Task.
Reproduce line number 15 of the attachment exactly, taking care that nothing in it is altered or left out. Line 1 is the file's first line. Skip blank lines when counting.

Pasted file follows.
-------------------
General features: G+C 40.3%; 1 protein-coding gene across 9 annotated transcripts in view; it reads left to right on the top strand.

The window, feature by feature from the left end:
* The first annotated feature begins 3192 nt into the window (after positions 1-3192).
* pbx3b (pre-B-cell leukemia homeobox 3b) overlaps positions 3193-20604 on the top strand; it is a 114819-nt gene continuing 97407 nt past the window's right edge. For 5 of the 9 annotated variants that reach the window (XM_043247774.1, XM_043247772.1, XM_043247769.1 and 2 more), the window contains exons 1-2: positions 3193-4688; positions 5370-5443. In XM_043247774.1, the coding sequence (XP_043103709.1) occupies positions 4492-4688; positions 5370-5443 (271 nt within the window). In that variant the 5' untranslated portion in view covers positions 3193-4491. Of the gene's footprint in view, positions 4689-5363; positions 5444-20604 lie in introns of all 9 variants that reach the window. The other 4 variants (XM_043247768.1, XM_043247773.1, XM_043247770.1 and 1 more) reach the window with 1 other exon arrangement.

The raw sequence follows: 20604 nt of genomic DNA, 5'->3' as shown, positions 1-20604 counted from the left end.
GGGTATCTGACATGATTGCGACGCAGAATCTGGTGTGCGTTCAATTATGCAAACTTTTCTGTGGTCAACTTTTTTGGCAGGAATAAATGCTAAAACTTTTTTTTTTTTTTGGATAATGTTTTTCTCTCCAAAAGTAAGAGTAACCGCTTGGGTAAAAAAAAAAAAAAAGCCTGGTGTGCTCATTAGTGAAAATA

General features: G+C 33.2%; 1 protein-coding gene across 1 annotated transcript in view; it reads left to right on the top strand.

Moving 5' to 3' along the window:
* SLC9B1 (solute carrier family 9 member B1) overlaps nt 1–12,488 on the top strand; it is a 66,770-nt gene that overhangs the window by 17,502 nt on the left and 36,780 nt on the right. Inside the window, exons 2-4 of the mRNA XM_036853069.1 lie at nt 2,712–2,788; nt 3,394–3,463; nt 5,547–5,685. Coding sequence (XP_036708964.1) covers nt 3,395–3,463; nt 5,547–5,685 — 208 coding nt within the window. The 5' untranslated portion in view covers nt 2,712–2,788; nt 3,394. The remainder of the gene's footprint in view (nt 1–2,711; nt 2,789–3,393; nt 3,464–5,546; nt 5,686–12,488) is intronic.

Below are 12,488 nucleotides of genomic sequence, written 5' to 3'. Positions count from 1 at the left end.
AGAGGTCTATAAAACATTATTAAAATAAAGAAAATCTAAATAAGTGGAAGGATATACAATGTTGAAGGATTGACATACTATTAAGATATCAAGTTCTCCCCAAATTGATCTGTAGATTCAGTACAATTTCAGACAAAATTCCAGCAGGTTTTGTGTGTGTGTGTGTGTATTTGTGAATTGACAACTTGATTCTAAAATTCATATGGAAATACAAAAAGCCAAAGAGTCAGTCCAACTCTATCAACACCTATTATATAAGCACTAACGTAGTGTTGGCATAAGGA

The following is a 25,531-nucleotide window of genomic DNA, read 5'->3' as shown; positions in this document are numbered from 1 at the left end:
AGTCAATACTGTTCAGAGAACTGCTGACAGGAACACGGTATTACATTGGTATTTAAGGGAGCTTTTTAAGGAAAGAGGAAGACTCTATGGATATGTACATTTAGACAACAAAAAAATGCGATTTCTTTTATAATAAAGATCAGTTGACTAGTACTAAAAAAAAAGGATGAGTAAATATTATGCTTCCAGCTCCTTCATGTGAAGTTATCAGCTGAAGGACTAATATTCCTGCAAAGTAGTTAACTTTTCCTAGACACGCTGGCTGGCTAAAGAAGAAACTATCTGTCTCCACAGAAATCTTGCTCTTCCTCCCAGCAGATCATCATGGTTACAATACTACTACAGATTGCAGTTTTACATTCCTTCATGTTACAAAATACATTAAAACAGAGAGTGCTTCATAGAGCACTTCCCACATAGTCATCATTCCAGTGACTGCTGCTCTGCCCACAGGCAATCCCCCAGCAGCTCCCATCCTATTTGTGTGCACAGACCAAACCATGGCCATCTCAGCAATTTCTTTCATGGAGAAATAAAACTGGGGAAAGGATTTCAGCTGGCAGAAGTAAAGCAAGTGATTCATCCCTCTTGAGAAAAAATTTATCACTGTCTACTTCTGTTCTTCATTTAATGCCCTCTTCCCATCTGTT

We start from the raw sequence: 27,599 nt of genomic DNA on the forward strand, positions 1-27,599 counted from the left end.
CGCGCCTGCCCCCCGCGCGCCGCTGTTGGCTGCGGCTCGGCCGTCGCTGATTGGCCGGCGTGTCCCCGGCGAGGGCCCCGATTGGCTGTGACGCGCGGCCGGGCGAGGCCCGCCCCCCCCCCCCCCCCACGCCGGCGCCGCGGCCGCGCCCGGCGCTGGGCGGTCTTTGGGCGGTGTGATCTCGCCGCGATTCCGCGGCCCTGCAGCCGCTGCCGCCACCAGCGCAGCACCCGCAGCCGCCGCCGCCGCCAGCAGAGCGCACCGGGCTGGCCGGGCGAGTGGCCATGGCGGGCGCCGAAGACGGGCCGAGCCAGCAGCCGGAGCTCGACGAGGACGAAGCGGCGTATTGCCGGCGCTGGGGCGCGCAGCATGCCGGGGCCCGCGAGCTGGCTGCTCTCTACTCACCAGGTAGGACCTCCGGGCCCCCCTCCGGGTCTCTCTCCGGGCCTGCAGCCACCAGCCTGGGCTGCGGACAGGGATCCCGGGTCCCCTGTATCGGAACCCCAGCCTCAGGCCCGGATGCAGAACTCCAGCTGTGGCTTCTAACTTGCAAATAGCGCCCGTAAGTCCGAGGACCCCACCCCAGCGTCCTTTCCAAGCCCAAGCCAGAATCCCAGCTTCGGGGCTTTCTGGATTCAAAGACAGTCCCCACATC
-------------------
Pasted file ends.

CGCGCCTGCCCCCCGCGCGCCGCTGTTGGCTGCGGCTCGGCCGTCGCTGATTGGCCGGCGTGTCCCCGGCGAGGGCCCCGATTGGCTGTGACGCGCGGCCGGGCGAGGCCCGCCCCCCCCCCCCCCCCACGCCGGCGCCGCGGCCGCGCCCGGCGCTGGGCGGTCTTTGGGCGGTGTGATCTCGCCGCGATTCCGCGGCCCTGCAGCCGCTGCCGCCACCAGCGCAGCACCCGCAGCCGCCGCCGCCGCCAGCAGAGCGCACCGGGCTGGCCGGGCGAGTGGCCATGGCGGGCGCCGAAGACGGGCCGAGCCAGCAGCCGGAGCTCGACGAGGACGAAGCGGCGTATTGCCGGCGCTGGGGCGCGCAGCATGCCGGGGCCCGCGAGCTGGCTGCTCTCTACTCACCAGGTAGGACCTCCGGGCCCCCCTCCGGGTCTCTCTCCGGGCCTGCAGCCACCAGCCTGGGCTGCGGACAGGGATCCCGGGTCCCCTGTATCGGAACCCCAGCCTCAGGCCCGGATGCAGAACTCCAGCTGTGGCTTCTAACTTGCAAATAGCGCCCGTAAGTCCGAGGACCCCACCCCAGCGTCCTTTCCAAGCCCAAGCCAGAATCCCAGCTTCGGGGCTTTCTGGATTCAAAGACAGTCCCCACATC